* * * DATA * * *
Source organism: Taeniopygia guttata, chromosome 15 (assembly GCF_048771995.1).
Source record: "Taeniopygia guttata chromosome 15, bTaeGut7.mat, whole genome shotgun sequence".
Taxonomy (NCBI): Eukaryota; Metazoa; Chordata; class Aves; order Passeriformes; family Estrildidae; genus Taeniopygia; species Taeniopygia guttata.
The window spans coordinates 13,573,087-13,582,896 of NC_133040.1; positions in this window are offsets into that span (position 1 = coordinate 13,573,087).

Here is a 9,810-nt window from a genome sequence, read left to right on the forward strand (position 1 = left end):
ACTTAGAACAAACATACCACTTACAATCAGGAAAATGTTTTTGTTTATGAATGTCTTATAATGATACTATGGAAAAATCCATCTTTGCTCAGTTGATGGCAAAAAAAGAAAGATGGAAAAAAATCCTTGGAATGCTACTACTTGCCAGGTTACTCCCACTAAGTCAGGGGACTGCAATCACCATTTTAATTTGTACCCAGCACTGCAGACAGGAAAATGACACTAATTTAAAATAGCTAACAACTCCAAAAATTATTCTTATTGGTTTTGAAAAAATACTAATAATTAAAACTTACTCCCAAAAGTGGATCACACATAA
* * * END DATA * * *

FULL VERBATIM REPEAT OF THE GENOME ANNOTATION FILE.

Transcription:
Source organism: Taeniopygia guttata, chromosome 15 (assembly GCF_048771995.1).
Source record: "Taeniopygia guttata chromosome 15, bTaeGut7.mat, whole genome shotgun sequence".
Taxonomy (NCBI): Eukaryota; Metazoa; Chordata; class Aves; order Passeriformes; family Estrildidae; genus Taeniopygia; species Taeniopygia guttata.
The window spans coordinates 13,573,087-13,582,896 of NC_133040.1; positions in this window are offsets into that span (position 1 = coordinate 13,573,087).

Here is a 9,810-nt window from a genome sequence, read left to right on the forward strand (position 1 = left end):
ACTTAGAACAAACATACCACTTACAATCAGGAAAATGTTTTTGTTTATGAATGTCTTATAATGATACTATGGAAAAATCCATCTTTGCTCAGTTGATGGCAAAAAAAGAAAGATGGAAAAAAATCCTTGGAATGCTACTACTTGCCAGGTTACTCCCACTAAGTCAGGGGACTGCAATCACCATTTTAATTTGTACCCAGCACTGCAGACAGGAAAATGACACTAATTTAAAATAGCTAACAACTCCAAAAATTATTCTTATTGGTTTTGAAAAAATACTAATAATTAAAACTTACTCCCAAAAGTGGATCACACATAA